They lived on a local dairy farm before moving to the farming district of Inveroona where Bert purchased a tomato and mango farm. Bert named the farm “Koreelah” and they remained there for many years. Their daughters married and settled in the district.
The Bowen Independent reported on Tuesday 22 February 1927, on page 2, that :-
A Terrible Experience – Mauled by a cow
Mr Bert Kenny, farmer and dairyman, who resides on the Don River, at what used to be known as Jackson’s had a terrible experience on Friday last. It appears from what we can learn that he went to the assistance of a young calf that had gone into a bog, of which there is plenty after the recent rains, and before he realised it the mother attacked him knocking him down, pawing him and endeavouring to gore him. He grabbed the cow by one horn and the nose, thus stopping her from using her horns and eventually his wife came to the rescue and drove the offender off. Mr Kenny received bad bruises on the back and side and a severe shaking. The cow was a quiet one that he had milked and he never thought for a moment that she would have attacked him, otherwise she would not have got him so easily. For doing a good turn he nearly lost his life, the cow, evidently misunderstanding his intentions.
On Tuesday, 4 November 1941, the Bowen Independent, on page 2, reported that :-
Messrs Fred Cheffins and Bert Kenny are visiting Canberra for the opening of the Australian War Memorial, which takes place on Remembrance Day, November 11th. Mr Kenny was also present when the foundation stone of the memorial was laid. (25 April 1929)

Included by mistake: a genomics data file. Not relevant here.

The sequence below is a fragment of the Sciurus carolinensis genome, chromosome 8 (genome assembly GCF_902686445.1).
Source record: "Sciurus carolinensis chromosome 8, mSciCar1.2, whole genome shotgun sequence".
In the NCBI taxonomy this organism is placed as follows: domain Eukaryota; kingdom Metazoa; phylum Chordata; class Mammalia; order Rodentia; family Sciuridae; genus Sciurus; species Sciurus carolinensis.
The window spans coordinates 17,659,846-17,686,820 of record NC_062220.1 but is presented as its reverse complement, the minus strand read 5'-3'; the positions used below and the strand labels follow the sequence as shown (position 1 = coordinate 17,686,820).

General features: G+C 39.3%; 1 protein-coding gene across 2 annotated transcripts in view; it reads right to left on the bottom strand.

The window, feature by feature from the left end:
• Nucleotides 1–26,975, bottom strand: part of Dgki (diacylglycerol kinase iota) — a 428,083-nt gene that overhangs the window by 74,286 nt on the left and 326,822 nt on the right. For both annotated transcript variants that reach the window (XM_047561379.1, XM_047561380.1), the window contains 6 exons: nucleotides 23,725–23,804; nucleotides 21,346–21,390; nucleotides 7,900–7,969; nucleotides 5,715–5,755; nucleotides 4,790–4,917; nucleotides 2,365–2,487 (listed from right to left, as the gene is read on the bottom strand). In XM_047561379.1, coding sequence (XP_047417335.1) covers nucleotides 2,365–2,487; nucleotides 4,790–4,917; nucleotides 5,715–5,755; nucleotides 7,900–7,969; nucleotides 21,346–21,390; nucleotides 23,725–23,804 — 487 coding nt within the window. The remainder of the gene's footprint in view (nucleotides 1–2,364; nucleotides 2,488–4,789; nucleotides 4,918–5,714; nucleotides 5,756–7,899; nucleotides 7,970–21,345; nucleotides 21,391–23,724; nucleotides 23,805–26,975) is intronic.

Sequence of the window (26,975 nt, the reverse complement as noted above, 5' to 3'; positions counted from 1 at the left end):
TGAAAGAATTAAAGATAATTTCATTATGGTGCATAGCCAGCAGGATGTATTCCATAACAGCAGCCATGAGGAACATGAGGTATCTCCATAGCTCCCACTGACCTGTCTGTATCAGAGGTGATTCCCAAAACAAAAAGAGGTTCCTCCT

Bert enlisted again during World War II on 29 April 1942. This was some 4 months after Australia declared war against Japan, and the Japanese forces were becoming a threat to Australia. Bert’s role as a Warrant Officer, Class 2, in the 22nd Battalion of the Queensland Volunteer Defence Corps was important as the Japanese Air Force dropped bombs on Townsville to the south, and Darwin to the west, and the army invaded Papua New Guinea. He served for over three years and was discharged on 21 October 1945.
For many years after arriving in Bowen, Bert was a leading member of the Bowen Sub-branch of the then RSSAILA (now the Returned Services League) and his services were recognised by the award of the gold Life Membership badge as reported in the Bowen Independent (date unknown).
In November 1959 The Queensland Branch of the Repatriation Department sought Bert’s service documents from the Department of Defence, as Bert had applied for a repatriation benefit.
In April 1967, writing from Bowen, Bert applied for and received the Anzac Commemorative Medallion, issued by the Commonwealth Government to commemorate the 50th anniversary of the Gallipoli landing.
Bert and May retired to a beach suburb of Bowen and had many happy years there. May died in 1975 and Bert then moved into a Soldier’s Retirement Home for several years before spending his final weeks at his daughter Betty’s home at Home Hill, 100 kilometres north of Bowen. Bert died on 22 August 1979 aged 91 years. A wonderful husband and father, he had a quite nature and a good sense of humour.
Official Army Records held by the Australian War Memorial
Herbert Edward Gray Kenny
Regimental Number 1103
Date of birth 1888
Age on enlistment 27 years 3 months
Religion Roman Catholic
Address Riverstone, NSW
Marital Status Single
Next of kin Mother, Mrs Rose Marion Kenny, Riverstone NSW
Enlistment Date 6 April 1915 at Sydney NSW
Rank on Enlistment Private
Previous service Two years in 7th A L Horse
Unit 7th Light Horse Regiment, 7th Reinforcement
Embarkation details At Sydney per HMAT A51 ‘Chilka’ on 7 June 1915
Service Landed Gallipoli 2 October 1915
Bullet wound in the nose 16 October 1915
On ship “Soudan’ 16 October arrived Malta 24 October
Embarked for active service 21 January 1916 on ship ‘Euripides’
Rejoined unit at Ma’adi 21 January 1916
Admitted to hospital with mumps 27 February 1916 at Serapeum
Rejoined unit 13 March 1916
Promoted L/Cpl 20 April 1916
Admitted to hospital with diphtheria at Port Said 18 July 1916
Rejoined unit 6 September 1916
To be Temp Corporal 23 September 1916